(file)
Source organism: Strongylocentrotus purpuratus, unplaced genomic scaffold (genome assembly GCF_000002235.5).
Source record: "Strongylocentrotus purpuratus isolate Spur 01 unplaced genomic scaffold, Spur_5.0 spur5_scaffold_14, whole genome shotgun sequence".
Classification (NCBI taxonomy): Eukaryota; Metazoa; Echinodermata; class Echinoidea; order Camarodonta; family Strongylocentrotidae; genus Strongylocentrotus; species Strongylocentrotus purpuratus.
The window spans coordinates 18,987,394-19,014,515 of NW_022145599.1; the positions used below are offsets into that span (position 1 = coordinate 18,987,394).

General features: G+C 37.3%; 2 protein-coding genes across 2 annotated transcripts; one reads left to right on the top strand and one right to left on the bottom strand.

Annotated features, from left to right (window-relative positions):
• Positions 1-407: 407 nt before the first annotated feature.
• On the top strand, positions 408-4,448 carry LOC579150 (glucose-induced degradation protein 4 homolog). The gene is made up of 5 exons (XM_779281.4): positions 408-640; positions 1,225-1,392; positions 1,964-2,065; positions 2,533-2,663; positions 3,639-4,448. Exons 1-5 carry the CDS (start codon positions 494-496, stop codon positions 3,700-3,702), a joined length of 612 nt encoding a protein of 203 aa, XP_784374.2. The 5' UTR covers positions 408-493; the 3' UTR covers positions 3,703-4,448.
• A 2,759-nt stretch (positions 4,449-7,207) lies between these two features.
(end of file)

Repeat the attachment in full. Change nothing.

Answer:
Source organism: Strongylocentrotus purpuratus, unplaced genomic scaffold (genome assembly GCF_000002235.5).
Source record: "Strongylocentrotus purpuratus isolate Spur 01 unplaced genomic scaffold, Spur_5.0 spur5_scaffold_14, whole genome shotgun sequence".
Classification (NCBI taxonomy): Eukaryota; Metazoa; Echinodermata; class Echinoidea; order Camarodonta; family Strongylocentrotidae; genus Strongylocentrotus; species Strongylocentrotus purpuratus.
The window spans coordinates 18,987,394-19,014,515 of NW_022145599.1; the positions used below are offsets into that span (position 1 = coordinate 18,987,394).

General features: G+C 37.3%; 2 protein-coding genes across 2 annotated transcripts; one reads left to right on the top strand and one right to left on the bottom strand.

Annotated features, from left to right (window-relative positions):
• Positions 1-407: 407 nt before the first annotated feature.
• On the top strand, positions 408-4,448 carry LOC579150 (glucose-induced degradation protein 4 homolog). The gene is made up of 5 exons (XM_779281.4): positions 408-640; positions 1,225-1,392; positions 1,964-2,065; positions 2,533-2,663; positions 3,639-4,448. Exons 1-5 carry the CDS (start codon positions 494-496, stop codon positions 3,700-3,702), a joined length of 612 nt encoding a protein of 203 aa, XP_784374.2. The 5' UTR covers positions 408-493; the 3' UTR covers positions 3,703-4,448.
• A 2,759-nt stretch (positions 4,449-7,207) lies between these two features.